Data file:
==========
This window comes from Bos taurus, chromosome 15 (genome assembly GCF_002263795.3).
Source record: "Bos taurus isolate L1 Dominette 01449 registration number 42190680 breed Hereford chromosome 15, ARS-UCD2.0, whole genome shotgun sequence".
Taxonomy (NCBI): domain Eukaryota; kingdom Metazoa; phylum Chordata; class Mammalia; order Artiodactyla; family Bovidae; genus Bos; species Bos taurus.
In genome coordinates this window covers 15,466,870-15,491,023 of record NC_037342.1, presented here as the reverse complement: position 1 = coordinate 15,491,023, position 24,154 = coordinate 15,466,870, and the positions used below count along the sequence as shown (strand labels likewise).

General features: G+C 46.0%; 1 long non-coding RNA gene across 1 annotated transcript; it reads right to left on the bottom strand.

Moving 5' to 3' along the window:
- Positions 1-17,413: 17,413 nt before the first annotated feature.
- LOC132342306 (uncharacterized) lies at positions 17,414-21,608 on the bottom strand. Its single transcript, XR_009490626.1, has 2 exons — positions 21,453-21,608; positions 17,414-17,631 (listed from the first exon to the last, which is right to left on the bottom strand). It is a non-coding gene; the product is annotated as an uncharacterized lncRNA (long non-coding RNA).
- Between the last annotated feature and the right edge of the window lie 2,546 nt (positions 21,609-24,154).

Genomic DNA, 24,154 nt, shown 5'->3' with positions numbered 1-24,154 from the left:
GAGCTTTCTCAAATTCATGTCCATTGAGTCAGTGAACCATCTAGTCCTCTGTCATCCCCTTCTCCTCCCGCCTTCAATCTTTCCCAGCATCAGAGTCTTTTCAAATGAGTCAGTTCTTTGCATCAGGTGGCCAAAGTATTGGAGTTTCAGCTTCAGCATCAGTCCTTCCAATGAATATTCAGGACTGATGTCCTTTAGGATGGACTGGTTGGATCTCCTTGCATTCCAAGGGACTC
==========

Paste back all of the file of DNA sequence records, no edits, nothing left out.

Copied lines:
This window comes from Bos taurus, chromosome 15 (genome assembly GCF_002263795.3).
Source record: "Bos taurus isolate L1 Dominette 01449 registration number 42190680 breed Hereford chromosome 15, ARS-UCD2.0, whole genome shotgun sequence".
Taxonomy (NCBI): domain Eukaryota; kingdom Metazoa; phylum Chordata; class Mammalia; order Artiodactyla; family Bovidae; genus Bos; species Bos taurus.
In genome coordinates this window covers 15,466,870-15,491,023 of record NC_037342.1, presented here as the reverse complement: position 1 = coordinate 15,491,023, position 24,154 = coordinate 15,466,870, and the positions used below count along the sequence as shown (strand labels likewise).

General features: G+C 46.0%; 1 long non-coding RNA gene across 1 annotated transcript; it reads right to left on the bottom strand.

Moving 5' to 3' along the window:
- Positions 1-17,413: 17,413 nt before the first annotated feature.
- LOC132342306 (uncharacterized) lies at positions 17,414-21,608 on the bottom strand. Its single transcript, XR_009490626.1, has 2 exons — positions 21,453-21,608; positions 17,414-17,631 (listed from the first exon to the last, which is right to left on the bottom strand). It is a non-coding gene; the product is annotated as an uncharacterized lncRNA (long non-coding RNA).
- Between the last annotated feature and the right edge of the window lie 2,546 nt (positions 21,609-24,154).

Genomic DNA, 24,154 nt, shown 5'->3' with positions numbered 1-24,154 from the left:
GAGCTTTCTCAAATTCATGTCCATTGAGTCAGTGAACCATCTAGTCCTCTGTCATCCCCTTCTCCTCCCGCCTTCAATCTTTCCCAGCATCAGAGTCTTTTCAAATGAGTCAGTTCTTTGCATCAGGTGGCCAAAGTATTGGAGTTTCAGCTTCAGCATCAGTCCTTCCAATGAATATTCAGGACTGATGTCCTTTAGGATGGACTGGTTGGATCTCCTTGCATTCCAAGGGACTC